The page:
313 (13.0)

896 (88.5)

117 (11.5)

Feeding practices and Food Fussiness, mean (SD)

Food Fussinessa

2.18 (.71)

Instrumental Feedingb

1.33 (.46)

Pressure to Eatc

2.22 (.74)

Restrictiond

5.21 (1.26)

Abbreviations: Weight SDS: Weight Standard Deviation Score, kg: kilograms, BMI: Body Mass Index

*p < .01; **p < .001

Subscales are from the aCEBQ [25]; bPFSQ [23]; cCFQ [12]; and dPoppets scale [24]

Of the families active at the 16 month follow-up, mothers included in the study sample (n = 1013) were more likely to be university educated (48.5 % vs. 41.4 %, p < .001), and mostly breastfeed (46.7 % vs. 42.6 %, p < .01) in comparison to mothers who were excluded due to incomplete data (n = 918). Children in the study sample (n = 2026) were more likely to be younger at the time of completion of the 16 month questionnaire (15.8 (.90) months vs. 15.9 (1.37) months, p < .01), and have a lower birthweight (2.4 (.55) kg vs. 2.5 (.52) kg, p < .001) than children who had incomplete data (n = 1836), although there was no difference in birth weight SDS (p = .18). There were no significant differences between child ‘food fussiness’ and any of the feeding practices, except mothers in the excluded group reported higher levels of instrumental feeding (1.39 (.48) vs. 1.33 (.46) of maximum score of 5, p < .01).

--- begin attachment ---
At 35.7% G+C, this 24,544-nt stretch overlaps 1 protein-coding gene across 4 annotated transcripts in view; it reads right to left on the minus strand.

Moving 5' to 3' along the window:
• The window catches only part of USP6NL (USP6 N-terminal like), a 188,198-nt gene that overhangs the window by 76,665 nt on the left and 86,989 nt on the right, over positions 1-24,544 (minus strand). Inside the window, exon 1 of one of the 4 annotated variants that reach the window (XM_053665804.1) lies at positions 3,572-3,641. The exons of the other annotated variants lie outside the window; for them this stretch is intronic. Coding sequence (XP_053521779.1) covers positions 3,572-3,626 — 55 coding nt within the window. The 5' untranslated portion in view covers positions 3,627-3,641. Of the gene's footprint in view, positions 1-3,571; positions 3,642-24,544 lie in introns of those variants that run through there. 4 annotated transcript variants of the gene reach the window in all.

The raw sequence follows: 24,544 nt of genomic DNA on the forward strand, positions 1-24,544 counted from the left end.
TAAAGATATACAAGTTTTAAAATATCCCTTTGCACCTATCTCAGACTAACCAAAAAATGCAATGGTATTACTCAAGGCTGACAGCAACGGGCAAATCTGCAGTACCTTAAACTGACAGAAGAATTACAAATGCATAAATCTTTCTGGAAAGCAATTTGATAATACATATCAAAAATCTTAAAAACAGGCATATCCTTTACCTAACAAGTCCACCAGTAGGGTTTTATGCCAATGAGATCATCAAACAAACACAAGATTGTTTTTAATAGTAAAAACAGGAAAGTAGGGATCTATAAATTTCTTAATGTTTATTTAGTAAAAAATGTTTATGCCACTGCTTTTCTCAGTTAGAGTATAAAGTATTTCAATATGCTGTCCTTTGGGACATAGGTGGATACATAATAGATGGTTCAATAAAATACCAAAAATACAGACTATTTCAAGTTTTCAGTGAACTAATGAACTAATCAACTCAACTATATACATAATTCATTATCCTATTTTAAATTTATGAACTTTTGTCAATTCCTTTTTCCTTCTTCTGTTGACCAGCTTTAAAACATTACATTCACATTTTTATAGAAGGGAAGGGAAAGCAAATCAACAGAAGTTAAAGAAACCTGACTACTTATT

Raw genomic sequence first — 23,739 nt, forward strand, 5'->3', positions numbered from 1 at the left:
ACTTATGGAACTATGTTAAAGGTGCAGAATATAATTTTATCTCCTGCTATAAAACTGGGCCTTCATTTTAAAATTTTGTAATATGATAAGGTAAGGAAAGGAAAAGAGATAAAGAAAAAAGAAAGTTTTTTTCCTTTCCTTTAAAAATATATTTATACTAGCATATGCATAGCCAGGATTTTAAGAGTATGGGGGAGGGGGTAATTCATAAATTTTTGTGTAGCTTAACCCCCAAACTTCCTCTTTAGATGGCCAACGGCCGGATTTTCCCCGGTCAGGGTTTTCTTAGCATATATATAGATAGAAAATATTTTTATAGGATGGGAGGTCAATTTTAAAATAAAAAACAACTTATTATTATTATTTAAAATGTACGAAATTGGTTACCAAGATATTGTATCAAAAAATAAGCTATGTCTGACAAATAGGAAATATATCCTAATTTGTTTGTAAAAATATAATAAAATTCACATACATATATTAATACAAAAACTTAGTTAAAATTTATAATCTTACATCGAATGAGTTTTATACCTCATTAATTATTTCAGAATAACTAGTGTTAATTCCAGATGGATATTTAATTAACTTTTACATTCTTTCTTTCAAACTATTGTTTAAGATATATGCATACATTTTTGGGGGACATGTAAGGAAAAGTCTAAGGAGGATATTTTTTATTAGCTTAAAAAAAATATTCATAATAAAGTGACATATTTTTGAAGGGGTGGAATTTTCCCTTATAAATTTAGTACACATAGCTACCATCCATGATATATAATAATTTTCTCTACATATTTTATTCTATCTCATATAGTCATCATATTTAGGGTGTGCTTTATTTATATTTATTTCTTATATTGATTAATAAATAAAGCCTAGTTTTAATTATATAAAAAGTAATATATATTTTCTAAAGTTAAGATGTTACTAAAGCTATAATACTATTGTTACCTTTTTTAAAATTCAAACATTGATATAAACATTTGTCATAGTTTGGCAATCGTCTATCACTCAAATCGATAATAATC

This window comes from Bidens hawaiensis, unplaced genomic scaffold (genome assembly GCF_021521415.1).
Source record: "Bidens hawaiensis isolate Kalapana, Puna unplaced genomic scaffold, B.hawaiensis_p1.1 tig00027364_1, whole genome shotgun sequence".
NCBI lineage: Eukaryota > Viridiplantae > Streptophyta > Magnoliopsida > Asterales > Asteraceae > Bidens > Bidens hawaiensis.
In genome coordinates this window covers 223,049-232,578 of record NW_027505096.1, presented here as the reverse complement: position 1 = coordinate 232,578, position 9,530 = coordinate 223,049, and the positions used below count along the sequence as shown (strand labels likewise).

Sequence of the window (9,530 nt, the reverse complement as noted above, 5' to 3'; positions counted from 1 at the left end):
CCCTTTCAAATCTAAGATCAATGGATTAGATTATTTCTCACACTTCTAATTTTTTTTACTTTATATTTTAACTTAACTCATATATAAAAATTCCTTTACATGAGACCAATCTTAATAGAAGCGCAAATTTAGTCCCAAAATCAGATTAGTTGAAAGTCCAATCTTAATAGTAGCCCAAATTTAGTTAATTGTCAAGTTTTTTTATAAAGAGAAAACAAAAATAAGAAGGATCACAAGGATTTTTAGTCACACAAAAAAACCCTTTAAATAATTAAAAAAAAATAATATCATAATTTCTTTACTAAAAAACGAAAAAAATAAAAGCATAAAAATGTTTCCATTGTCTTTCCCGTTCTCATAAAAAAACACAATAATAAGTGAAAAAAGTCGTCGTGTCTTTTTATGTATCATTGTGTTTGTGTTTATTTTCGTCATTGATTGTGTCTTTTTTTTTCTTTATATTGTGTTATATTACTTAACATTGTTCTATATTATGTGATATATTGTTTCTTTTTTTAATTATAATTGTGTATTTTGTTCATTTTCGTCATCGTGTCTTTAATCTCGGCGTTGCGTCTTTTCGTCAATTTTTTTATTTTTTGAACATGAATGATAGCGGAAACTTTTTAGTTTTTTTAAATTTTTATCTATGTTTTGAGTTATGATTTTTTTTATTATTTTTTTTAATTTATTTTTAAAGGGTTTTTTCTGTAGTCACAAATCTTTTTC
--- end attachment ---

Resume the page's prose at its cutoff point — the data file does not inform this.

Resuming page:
Descriptive statistics of the main variables of interest for Twin 1 and Twin 2 (first and second born, respectively) are reported in Table 2. Paired Samples T-tests indicated that there were no significant differences between first and second born twins for ‘food fussiness’ or any of the feeding practices. However, Twin 2 was more likely to have a lower weight SDS score at birth in comparison to Twin 1 (M ± SD = −.65 ± .98 vs. -.48 ± .88, t (1012) = 5.37, p < .001), and at 16-months of age (M ± SD = −.16 ± 1.09 vs. .01 ± 1.07, t(1012) = 5.48, p < .001). The number of twin pairs who had a difference score >0 (i.e. twin pairs who were different) for each of the independent variables (feeding practices) and the dependent variable (‘food fussiness’) are also reported in Table 2.